Oxford University Press (2022)

Sherri Irvin
University of Oklahoma
Contemporary art can seem chaotic: it may be made of toilet paper, candies you can eat, or meat that is thrown out after each exhibition. Some works fill a room with obsessively fabricated objects, while others purport to include only concepts, thoughts, or language. Immaterial argues that, despite these unruly appearances, making rules is a key part of what many contemporary artists do when they make their works, and these rules can explain disparate developments in installation art, conceptual art, time-based media art, and participatory art. Sherri Irvin shows how rules are now an artistic medium: they are part of the work's structure and shape what it expresses. Rules are meaningful in themselves and help to activate the meanings of non-art materials and found objects, so audiences need to know about the rules to get the most out of their art experiences. Loss of information about the rules, like loss of a chunk of marble, can seriously damage the work, and preserving rules as well as objects is reshaping how museums maintain their collections. Where rules collide with real-world circumstances, they may be broken maliciously, mistakenly, or for good reasons, threatening the work's meanings and sometimes its very existence. Should we celebrate the prominence of rules in contemporary art? Irvin argues that, while rules aren't always used well, they can be used to create distinctive meanings and provide powerful immersive experiences not achievable through any other means.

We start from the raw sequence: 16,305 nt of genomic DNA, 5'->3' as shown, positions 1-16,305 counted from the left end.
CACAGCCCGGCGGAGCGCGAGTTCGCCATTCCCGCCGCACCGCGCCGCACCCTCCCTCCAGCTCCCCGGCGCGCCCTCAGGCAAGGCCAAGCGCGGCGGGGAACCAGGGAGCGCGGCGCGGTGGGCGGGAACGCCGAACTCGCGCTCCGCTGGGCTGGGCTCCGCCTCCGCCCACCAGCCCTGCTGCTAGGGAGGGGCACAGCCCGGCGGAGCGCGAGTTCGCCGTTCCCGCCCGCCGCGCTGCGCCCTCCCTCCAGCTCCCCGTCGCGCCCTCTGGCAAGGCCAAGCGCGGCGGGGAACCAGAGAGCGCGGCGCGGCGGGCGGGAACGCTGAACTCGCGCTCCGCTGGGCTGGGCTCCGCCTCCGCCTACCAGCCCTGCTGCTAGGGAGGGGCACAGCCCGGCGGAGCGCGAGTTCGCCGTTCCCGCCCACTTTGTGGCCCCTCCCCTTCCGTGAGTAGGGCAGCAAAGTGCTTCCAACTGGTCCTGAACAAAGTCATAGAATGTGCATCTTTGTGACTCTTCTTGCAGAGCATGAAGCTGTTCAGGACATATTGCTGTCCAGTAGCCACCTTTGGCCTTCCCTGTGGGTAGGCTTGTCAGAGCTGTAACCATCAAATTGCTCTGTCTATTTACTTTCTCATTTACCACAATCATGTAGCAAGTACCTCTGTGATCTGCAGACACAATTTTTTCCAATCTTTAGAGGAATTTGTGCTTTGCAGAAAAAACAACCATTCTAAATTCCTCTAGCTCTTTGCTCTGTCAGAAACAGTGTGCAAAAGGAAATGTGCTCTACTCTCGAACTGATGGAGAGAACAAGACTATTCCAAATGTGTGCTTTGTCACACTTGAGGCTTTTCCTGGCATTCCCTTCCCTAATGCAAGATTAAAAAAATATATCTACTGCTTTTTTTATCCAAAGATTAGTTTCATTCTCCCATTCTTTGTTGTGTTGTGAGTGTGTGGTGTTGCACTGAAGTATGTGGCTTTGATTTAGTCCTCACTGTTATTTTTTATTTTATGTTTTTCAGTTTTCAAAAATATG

Keywords contemporary art  conceptual art  performance art  museums  ontology of art
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ISBN(s) 0199688214   9780199688210
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